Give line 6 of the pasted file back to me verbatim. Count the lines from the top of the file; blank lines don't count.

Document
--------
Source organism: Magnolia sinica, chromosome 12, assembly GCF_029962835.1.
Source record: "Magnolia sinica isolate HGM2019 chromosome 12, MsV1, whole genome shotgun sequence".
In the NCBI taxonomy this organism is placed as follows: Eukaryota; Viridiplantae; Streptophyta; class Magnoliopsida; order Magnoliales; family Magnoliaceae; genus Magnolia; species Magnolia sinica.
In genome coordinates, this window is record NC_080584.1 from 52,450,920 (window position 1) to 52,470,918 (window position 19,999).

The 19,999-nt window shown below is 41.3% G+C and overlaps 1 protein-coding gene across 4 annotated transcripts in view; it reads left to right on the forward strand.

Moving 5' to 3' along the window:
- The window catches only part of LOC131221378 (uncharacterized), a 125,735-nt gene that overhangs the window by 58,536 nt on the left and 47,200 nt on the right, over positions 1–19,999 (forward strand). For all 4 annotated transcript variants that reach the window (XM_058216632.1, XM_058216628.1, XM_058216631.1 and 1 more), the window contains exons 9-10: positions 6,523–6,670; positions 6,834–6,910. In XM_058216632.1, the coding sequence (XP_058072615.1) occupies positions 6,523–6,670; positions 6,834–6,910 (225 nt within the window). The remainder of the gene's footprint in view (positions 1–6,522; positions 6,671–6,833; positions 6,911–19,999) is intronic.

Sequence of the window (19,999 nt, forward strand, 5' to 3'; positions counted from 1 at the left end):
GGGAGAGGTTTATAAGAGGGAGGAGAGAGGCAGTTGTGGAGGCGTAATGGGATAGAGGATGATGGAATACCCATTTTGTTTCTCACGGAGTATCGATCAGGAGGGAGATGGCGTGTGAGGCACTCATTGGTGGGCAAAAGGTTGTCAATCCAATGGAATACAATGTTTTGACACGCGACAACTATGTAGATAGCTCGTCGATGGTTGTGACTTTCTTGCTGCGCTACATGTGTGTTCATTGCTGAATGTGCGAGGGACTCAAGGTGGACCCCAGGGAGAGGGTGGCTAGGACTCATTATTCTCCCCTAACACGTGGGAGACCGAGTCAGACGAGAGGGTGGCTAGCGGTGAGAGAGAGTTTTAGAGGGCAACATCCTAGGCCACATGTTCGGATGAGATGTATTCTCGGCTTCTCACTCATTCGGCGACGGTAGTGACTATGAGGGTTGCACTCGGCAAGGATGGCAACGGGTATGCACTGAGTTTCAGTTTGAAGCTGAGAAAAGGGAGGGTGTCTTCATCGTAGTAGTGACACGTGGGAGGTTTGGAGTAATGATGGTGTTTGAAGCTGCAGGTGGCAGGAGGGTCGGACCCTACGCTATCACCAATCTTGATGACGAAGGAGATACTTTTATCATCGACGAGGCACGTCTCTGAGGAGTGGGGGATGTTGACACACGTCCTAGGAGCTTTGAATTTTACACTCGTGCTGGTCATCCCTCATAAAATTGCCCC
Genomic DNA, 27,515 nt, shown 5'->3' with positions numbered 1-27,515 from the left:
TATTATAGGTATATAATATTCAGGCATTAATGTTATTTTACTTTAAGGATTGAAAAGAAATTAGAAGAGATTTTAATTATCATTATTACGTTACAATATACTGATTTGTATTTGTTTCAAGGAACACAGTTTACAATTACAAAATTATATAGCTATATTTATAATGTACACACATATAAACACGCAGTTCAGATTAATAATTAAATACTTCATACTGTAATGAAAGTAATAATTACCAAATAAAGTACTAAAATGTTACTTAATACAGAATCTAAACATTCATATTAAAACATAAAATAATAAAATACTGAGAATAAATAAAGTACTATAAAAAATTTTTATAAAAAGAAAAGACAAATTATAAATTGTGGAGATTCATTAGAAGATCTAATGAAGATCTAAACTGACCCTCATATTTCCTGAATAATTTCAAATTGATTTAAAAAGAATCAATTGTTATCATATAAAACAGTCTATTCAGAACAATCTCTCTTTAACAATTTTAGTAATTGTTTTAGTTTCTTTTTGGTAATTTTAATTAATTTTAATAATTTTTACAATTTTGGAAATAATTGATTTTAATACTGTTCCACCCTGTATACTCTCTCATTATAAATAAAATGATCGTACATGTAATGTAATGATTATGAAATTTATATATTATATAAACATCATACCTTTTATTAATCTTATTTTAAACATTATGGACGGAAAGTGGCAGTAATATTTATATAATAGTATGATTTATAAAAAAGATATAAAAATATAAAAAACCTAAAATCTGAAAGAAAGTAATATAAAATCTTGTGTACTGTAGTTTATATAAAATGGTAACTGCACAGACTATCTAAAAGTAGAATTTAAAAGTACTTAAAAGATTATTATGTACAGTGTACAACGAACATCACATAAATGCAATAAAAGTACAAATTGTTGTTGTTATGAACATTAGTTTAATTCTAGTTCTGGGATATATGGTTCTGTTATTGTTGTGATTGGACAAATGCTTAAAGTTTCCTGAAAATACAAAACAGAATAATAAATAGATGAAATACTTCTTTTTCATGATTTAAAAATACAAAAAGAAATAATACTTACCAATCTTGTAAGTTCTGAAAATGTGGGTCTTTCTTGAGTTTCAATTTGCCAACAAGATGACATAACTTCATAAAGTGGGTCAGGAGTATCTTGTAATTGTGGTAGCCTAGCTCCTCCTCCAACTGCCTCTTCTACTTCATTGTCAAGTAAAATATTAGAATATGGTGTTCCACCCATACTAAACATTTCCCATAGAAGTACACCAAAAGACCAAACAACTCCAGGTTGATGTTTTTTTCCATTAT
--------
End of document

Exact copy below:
Moving 5' to 3' along the window: